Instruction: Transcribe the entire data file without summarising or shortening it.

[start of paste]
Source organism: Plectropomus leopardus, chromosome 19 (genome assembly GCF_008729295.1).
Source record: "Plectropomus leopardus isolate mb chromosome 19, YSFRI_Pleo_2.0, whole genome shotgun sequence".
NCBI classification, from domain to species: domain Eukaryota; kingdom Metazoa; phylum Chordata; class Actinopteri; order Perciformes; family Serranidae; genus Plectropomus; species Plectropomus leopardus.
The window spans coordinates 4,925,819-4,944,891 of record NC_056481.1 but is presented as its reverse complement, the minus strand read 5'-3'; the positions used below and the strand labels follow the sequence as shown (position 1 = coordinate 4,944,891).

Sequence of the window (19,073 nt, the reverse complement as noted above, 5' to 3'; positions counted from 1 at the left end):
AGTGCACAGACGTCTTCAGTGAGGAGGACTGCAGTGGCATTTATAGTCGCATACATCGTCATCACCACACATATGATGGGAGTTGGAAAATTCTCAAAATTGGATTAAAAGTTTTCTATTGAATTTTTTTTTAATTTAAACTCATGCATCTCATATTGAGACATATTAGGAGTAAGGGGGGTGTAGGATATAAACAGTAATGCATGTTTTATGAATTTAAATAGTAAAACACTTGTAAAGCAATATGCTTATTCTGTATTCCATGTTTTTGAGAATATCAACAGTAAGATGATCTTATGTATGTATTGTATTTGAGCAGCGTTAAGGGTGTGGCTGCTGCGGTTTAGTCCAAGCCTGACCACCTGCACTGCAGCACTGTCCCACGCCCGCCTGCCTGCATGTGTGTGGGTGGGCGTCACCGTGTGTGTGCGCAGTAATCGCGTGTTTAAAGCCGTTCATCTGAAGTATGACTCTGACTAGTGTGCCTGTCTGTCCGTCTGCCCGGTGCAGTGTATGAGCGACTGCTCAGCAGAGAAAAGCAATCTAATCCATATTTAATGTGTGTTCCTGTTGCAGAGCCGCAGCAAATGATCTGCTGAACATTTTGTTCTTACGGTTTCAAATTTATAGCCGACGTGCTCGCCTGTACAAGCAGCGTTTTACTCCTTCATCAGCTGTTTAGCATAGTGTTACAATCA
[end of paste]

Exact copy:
Source organism: Plectropomus leopardus, chromosome 19 (genome assembly GCF_008729295.1).
Source record: "Plectropomus leopardus isolate mb chromosome 19, YSFRI_Pleo_2.0, whole genome shotgun sequence".
NCBI classification, from domain to species: domain Eukaryota; kingdom Metazoa; phylum Chordata; class Actinopteri; order Perciformes; family Serranidae; genus Plectropomus; species Plectropomus leopardus.
The window spans coordinates 4,925,819-4,944,891 of record NC_056481.1 but is presented as its reverse complement, the minus strand read 5'-3'; the positions used below and the strand labels follow the sequence as shown (position 1 = coordinate 4,944,891).

Sequence of the window (19,073 nt, the reverse complement as noted above, 5' to 3'; positions counted from 1 at the left end):
AGTGCACAGACGTCTTCAGTGAGGAGGACTGCAGTGGCATTTATAGTCGCATACATCGTCATCACCACACATATGATGGGAGTTGGAAAATTCTCAAAATTGGATTAAAAGTTTTCTATTGAATTTTTTTTTAATTTAAACTCATGCATCTCATATTGAGACATATTAGGAGTAAGGGGGGTGTAGGATATAAACAGTAATGCATGTTTTATGAATTTAAATAGTAAAACACTTGTAAAGCAATATGCTTATTCTGTATTCCATGTTTTTGAGAATATCAACAGTAAGATGATCTTATGTATGTATTGTATTTGAGCAGCGTTAAGGGTGTGGCTGCTGCGGTTTAGTCCAAGCCTGACCACCTGCACTGCAGCACTGTCCCACGCCCGCCTGCCTGCATGTGTGTGGGTGGGCGTCACCGTGTGTGTGCGCAGTAATCGCGTGTTTAAAGCCGTTCATCTGAAGTATGACTCTGACTAGTGTGCCTGTCTGTCCGTCTGCCCGGTGCAGTGTATGAGCGACTGCTCAGCAGAGAAAAGCAATCTAATCCATATTTAATGTGTGTTCCTGTTGCAGAGCCGCAGCAAATGATCTGCTGAACATTTTGTTCTTACGGTTTCAAATTTATAGCCGACGTGCTCGCCTGTACAAGCAGCGTTTTACTCCTTCATCAGCTGTTTAGCATAGTGTTACAATCA